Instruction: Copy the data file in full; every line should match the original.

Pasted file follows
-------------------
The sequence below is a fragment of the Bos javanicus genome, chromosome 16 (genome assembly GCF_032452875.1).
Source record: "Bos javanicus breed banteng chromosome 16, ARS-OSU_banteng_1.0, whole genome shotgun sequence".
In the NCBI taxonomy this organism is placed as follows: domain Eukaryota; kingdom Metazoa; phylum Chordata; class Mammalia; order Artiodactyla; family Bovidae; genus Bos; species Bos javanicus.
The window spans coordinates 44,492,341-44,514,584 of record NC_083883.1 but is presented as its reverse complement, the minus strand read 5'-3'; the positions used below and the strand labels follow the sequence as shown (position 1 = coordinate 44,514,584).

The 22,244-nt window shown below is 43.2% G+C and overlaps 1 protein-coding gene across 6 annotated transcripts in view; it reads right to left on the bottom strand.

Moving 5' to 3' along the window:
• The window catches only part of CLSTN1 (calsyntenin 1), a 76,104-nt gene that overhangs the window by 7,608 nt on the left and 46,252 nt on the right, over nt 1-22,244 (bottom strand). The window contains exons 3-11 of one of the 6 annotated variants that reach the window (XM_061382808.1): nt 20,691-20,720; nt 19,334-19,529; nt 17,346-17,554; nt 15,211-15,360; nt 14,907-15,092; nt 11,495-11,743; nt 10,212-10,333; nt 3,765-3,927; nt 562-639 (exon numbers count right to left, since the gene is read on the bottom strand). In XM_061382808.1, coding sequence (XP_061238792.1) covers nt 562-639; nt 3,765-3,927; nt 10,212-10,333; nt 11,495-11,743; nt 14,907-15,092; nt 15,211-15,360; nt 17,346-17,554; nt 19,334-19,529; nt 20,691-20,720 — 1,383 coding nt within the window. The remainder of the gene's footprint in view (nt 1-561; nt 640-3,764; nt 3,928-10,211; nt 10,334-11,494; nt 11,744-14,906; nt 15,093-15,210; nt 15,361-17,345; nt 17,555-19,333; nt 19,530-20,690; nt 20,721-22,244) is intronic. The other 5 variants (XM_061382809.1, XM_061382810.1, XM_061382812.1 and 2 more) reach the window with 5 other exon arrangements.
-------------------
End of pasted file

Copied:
The sequence below is a fragment of the Bos javanicus genome, chromosome 16 (genome assembly GCF_032452875.1).
Source record: "Bos javanicus breed banteng chromosome 16, ARS-OSU_banteng_1.0, whole genome shotgun sequence".
In the NCBI taxonomy this organism is placed as follows: domain Eukaryota; kingdom Metazoa; phylum Chordata; class Mammalia; order Artiodactyla; family Bovidae; genus Bos; species Bos javanicus.
The window spans coordinates 44,492,341-44,514,584 of record NC_083883.1 but is presented as its reverse complement, the minus strand read 5'-3'; the positions used below and the strand labels follow the sequence as shown (position 1 = coordinate 44,514,584).

The 22,244-nt window shown below is 43.2% G+C and overlaps 1 protein-coding gene across 6 annotated transcripts in view; it reads right to left on the bottom strand.

Moving 5' to 3' along the window:
• The window catches only part of CLSTN1 (calsyntenin 1), a 76,104-nt gene that overhangs the window by 7,608 nt on the left and 46,252 nt on the right, over nt 1-22,244 (bottom strand). The window contains exons 3-11 of one of the 6 annotated variants that reach the window (XM_061382808.1): nt 20,691-20,720; nt 19,334-19,529; nt 17,346-17,554; nt 15,211-15,360; nt 14,907-15,092; nt 11,495-11,743; nt 10,212-10,333; nt 3,765-3,927; nt 562-639 (exon numbers count right to left, since the gene is read on the bottom strand). In XM_061382808.1, coding sequence (XP_061238792.1) covers nt 562-639; nt 3,765-3,927; nt 10,212-10,333; nt 11,495-11,743; nt 14,907-15,092; nt 15,211-15,360; nt 17,346-17,554; nt 19,334-19,529; nt 20,691-20,720 — 1,383 coding nt within the window. The remainder of the gene's footprint in view (nt 1-561; nt 640-3,764; nt 3,928-10,211; nt 10,334-11,494; nt 11,744-14,906; nt 15,093-15,210; nt 15,361-17,345; nt 17,555-19,333; nt 19,530-20,690; nt 20,721-22,244) is intronic. The other 5 variants (XM_061382809.1, XM_061382810.1, XM_061382812.1 and 2 more) reach the window with 5 other exon arrangements.